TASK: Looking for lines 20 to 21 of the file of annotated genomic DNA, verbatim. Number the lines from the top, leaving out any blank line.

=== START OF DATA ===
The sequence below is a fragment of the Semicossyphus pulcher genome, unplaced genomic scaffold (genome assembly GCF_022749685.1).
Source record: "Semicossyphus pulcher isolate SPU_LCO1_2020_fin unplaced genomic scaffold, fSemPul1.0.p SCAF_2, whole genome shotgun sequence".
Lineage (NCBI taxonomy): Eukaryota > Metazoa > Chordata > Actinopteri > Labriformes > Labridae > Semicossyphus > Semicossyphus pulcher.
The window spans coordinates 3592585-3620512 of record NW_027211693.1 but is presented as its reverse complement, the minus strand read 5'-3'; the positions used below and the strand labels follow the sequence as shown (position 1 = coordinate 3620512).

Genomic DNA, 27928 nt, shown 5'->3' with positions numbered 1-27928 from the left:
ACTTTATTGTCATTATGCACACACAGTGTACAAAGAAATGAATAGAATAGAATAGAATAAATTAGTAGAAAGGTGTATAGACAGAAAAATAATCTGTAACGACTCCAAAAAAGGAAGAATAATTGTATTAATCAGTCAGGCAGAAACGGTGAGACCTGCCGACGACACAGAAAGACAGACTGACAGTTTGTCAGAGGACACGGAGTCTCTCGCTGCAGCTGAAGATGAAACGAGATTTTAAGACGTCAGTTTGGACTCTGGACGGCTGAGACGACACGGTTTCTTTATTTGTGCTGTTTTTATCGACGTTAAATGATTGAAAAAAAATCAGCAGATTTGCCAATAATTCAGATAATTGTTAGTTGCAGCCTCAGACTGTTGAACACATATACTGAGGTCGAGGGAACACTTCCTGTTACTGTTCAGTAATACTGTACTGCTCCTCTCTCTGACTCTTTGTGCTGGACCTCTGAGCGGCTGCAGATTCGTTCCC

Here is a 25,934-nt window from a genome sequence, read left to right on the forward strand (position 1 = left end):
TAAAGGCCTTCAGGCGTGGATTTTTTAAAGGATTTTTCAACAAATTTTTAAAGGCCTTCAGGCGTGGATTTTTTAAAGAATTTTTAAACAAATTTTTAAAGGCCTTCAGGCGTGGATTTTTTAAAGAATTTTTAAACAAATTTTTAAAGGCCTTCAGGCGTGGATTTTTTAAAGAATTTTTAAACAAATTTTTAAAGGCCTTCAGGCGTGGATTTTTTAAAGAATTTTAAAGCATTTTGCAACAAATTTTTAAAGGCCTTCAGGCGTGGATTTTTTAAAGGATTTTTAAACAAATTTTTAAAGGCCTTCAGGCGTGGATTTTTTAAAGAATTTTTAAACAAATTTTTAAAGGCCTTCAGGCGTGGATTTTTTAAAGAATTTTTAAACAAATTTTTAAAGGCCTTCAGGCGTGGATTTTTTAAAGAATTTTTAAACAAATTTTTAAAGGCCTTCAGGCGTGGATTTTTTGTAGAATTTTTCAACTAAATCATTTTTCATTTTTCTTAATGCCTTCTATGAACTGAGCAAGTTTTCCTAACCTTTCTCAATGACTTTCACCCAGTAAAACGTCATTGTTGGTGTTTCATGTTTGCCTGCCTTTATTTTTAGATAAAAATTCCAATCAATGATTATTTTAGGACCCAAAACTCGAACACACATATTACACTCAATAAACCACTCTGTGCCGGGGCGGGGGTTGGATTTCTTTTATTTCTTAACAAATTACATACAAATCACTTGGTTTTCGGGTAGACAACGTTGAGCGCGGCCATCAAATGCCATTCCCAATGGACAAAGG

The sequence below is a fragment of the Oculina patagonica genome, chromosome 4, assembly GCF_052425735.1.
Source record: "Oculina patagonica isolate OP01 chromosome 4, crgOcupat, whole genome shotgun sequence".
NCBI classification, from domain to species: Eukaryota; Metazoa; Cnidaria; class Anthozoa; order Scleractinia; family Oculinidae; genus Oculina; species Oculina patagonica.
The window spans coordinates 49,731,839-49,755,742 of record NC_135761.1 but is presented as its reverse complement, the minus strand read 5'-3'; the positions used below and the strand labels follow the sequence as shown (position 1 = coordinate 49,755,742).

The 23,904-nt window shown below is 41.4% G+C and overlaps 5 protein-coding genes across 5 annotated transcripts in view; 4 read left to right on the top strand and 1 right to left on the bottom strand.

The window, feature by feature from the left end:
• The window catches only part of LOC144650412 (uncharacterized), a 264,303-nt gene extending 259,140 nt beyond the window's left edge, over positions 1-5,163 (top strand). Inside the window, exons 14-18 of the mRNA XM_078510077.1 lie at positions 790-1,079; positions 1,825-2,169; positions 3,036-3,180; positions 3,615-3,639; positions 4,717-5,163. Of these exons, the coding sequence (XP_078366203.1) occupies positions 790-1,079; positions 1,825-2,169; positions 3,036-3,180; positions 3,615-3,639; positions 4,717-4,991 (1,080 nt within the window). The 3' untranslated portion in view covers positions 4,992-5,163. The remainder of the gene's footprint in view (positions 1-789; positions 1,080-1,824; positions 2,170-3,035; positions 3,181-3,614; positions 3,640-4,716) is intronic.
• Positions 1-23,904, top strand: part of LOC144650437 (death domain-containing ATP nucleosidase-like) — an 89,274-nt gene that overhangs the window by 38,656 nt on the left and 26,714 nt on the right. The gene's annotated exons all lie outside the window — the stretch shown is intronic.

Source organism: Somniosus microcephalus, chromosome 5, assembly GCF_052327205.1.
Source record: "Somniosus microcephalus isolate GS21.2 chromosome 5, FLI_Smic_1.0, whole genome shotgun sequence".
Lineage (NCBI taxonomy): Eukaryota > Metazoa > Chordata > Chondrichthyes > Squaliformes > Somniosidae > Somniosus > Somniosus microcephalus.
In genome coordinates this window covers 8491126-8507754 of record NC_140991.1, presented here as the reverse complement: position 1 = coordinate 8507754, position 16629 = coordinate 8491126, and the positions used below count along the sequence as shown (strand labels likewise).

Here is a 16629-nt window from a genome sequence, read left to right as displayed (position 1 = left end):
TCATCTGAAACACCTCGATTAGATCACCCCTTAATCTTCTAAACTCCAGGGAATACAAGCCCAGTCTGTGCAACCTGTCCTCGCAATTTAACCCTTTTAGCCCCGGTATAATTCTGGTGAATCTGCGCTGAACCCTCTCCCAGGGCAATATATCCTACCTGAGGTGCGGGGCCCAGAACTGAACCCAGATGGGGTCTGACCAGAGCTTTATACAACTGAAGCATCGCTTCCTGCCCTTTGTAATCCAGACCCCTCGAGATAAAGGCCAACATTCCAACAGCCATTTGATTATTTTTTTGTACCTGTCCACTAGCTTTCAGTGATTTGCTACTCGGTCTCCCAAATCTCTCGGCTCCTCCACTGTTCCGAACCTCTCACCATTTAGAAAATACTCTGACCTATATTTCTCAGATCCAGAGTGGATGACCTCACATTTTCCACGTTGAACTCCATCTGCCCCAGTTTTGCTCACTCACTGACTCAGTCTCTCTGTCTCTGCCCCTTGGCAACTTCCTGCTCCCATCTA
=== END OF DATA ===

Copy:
In genome coordinates this window covers 8491126-8507754 of record NC_140991.1, presented here as the reverse complement: position 1 = coordinate 8507754, position 16629 = coordinate 8491126, and the positions used below count along the sequence as shown (strand labels likewise).

Here is a 16629-nt window from a genome sequence, read left to right as displayed (position 1 = left end):